Killeen, (TX) – On June 21, 2012, a man was arrested and charged for stealing an ambulance while paramedics were inside a residence responding to an emergency call. Shortly after the paramedics noticed the ambulance missing, the suspect came back to the residence, stepped out and walked away stating he just wanted to take a “joyride” in an ambulance. The suspect was arrested at the
scene. (Source: KWTX.com)
Savannah, (GA) – On June 8, 2012, while under police supervision at a Georgia hospital, a man assaulted a deputy, stole an ambulance and led police on a low-speed pursuit. The suspect struggled with the deputy, attempted to remove a gun from his holster, climbed into an unlocked ambulance and then drove away. The officers attempted to stop the suspect by using stop sticks which flattened three tires, while the ambulance hit vehicles along the way. Patrol cars were also damaged, but no one was injured. (Source: WFMY News)
(U//FOUO) In all of the ambulance theft cases analyzed in this brief, similar pre-incident indicators were identified. All of the documented cases had one or more of the following commonalities:
- The ambulance was left unattended;
- Keys were left in the ignition;
- The ambulance was left running;
- Many of the thieves were under the influence of drugs or alcohol; and
- Most thefts occurred while on scenes or parked on ambulance ramps at hospitals
(U//FOUO) Although the cases included in this brief did not transpire within the Central Florida region, it implies that ambulance thefts could potentially occur in any jurisdiction where hospitals or ambulatory services are present. There are critical vulnerabilities associated with these thefts that could impact the emergency services sector, specifically pertaining to the safety of the public, homeland security concerns and monetary loss.
PUBLIC SAFETY ISSUES
(U//FOUO) The safety of the traveling public as well as pedestrians could be at risk if a subject takes off in an ambulance, especially when under the influence of drugs or alcohol. In most cases mentioned in this brief, crashes and injuries did occur due to speed and inexperience of the suspect driver. Another consideration is protocols for backup measures for a patient in need of immediate transport or care in the event an ambulance is stolen during a medical emergency. The equipment onboard or transport time may be critical for the patient’s care and may be the difference of a life or death situation.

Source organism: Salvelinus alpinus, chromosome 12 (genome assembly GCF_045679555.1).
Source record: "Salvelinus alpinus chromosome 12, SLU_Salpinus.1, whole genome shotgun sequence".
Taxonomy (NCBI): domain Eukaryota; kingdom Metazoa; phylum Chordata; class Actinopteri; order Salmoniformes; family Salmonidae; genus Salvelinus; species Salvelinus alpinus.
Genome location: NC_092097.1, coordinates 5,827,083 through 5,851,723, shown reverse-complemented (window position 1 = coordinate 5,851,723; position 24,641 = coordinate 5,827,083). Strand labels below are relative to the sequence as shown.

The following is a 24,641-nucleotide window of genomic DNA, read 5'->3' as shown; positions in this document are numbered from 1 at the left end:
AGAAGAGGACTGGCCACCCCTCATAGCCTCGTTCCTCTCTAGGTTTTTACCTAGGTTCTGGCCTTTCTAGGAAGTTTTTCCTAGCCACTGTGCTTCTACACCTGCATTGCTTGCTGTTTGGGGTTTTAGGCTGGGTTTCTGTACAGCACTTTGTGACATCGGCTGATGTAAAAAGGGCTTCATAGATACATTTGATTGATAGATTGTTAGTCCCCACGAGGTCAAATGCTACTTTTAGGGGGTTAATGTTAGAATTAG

HOMELAND SECURITY CONCERNS
(U//FOUO) The majority of theft cases involving ambulances typically conclude as an act of criminal behavior, usually involving intoxication. There are concerns however, among counterterrorism authorities that stolen ambulances could be cloned for carrying out terrorist attacks or other criminal/malicious activity. In 2008, for example, a paramedic working the Republican National Convention (RNC) in St. Paul, MN spotted an ambulance with unusual markings. When law enforcement searched the unlocked cloned ambulance, they found a large cache of weapons, as well as bags of urine and feces that potentially could have transitioned into a mass casualty event.
[Analyst Comment: Overseas, terrorists have also used stolen or cloned ambulances to carry out secondary and tertiary attacks as first responders arrive on scene. The threat to carry out similar attacks in the US has been widely discussed on extremist forums.]